Backtracking towards Menindee we then took the Western River Road north to Wilcannia, the heavily loaded Hilux from Tough Dog Suspension and its non-aerodynamic load chewing fuel more than usual, to the point where we slowed the group and cruised quietly into the fuel stop; the Toyota making it on a sniff of diesel.
With full tanks we headed down the bitumen and then took station tracks. The vehicles flung clumps of mud everywhere; the noise of it testing the NVH of the vehicles, with the X-Class exuding a quiet ambience, whether on chunky mud or on blacktop.
It wasn’t long before we had made it to a private property we had access to and found a stretch of cochineal-coloured sand hills we called the Little Red Sahara. We played in the sand and then let the photographic crew set up some shots in amongst the vibrant red dunes, which positively glowed as the sun was setting.
Driving away from here we had permission to cross a couple of properties on back tracks that varied from freshly graded dirt roads to near nonexistent wheel marks; our route taking us across an area of lush green, the result of recent rain.
By the time we hit the Eastern River Road we were back in country that hadn’t received rain for ages. As we pushed north through Wilcannia once more and then took the Tilpa Road the country seemed to get drier. Along the way the Everest had a puncture, the second vehicle to succumb to the outback roads and an indication that most tyres fitted to modern 4x4s aren’t really suitable for the outback or even good dirt roads.
After an evening enjoying the hospitality of the Tilpa Hotel and yarning to a few locals, we again turned south to Wilcannia (we were beginning to like the place after the third visit in as many days) then took the blacktop to Broken Hill, where we fuelled up and washed the worst of the mud off the vehicles.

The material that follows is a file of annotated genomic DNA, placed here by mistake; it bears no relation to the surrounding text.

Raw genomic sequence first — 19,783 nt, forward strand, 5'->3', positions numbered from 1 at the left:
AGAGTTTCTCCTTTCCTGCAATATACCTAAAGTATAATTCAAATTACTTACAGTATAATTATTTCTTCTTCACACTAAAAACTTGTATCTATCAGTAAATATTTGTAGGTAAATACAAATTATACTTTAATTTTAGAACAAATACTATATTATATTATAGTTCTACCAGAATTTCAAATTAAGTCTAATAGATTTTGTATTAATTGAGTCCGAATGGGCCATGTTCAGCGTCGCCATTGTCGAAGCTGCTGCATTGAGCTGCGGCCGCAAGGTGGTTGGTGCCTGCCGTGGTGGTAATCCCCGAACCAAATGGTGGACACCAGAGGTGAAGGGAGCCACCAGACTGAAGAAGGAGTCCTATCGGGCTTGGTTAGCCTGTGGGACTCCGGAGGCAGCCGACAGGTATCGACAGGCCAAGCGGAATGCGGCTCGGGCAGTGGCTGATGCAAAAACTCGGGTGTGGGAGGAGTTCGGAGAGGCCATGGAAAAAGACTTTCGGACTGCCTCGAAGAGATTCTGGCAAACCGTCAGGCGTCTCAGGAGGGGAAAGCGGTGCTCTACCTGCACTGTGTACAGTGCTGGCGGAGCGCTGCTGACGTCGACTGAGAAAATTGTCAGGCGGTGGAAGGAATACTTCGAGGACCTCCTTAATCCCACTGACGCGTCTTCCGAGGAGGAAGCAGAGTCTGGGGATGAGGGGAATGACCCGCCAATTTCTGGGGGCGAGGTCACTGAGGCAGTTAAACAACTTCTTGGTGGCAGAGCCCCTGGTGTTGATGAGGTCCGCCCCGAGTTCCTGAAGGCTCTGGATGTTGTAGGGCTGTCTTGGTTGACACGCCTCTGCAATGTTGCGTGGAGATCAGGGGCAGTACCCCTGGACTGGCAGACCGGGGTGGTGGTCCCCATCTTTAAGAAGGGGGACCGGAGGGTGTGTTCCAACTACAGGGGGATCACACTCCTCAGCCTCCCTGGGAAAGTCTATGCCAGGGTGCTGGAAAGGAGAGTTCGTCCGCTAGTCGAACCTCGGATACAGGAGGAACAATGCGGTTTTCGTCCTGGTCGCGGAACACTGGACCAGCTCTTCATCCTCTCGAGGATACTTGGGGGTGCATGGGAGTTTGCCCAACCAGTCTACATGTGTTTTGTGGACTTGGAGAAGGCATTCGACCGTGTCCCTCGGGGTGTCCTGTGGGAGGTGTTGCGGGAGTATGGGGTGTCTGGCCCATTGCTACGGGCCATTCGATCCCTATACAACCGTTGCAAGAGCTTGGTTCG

With the heat climbing we headed to Silverton for lunch at the pub, and then Eldee Station tucked up close to the rocky Barrier Range with the Mundi Mundi Plains stretching away to the west. For the next day and a half we drove a variety of tracks on the property from sandy creek beds to fast, flat dirt routes to rock strewn pathways. We expected the Raptor to go well here, and it did, and its less flamboyant sibling, the Ranger XLT, didn’t disappoint. With a better payload and towing capacity than either of the other Fords, it would be, in my eyes, a better touring tow vehicle than either of the other two.
With heat, wind and dust storms blowing over us, followed by spits of rain, all the gang, especially the hard-working camera teams, were feeling the hot spell, so it was with some relief that the last evening was spent enjoying a few cold ales, a plate of prawns and some fish to celebrate the week.
On the last morning our crew split up, some heading for Melbourne, others to Sydney and Adelaide. Another 4X4 of the Year was done and dusted – apart from the writing, the sorting of pics, the editing of video and the adding up of the all-important scores to find the eventual winner. Who will that be?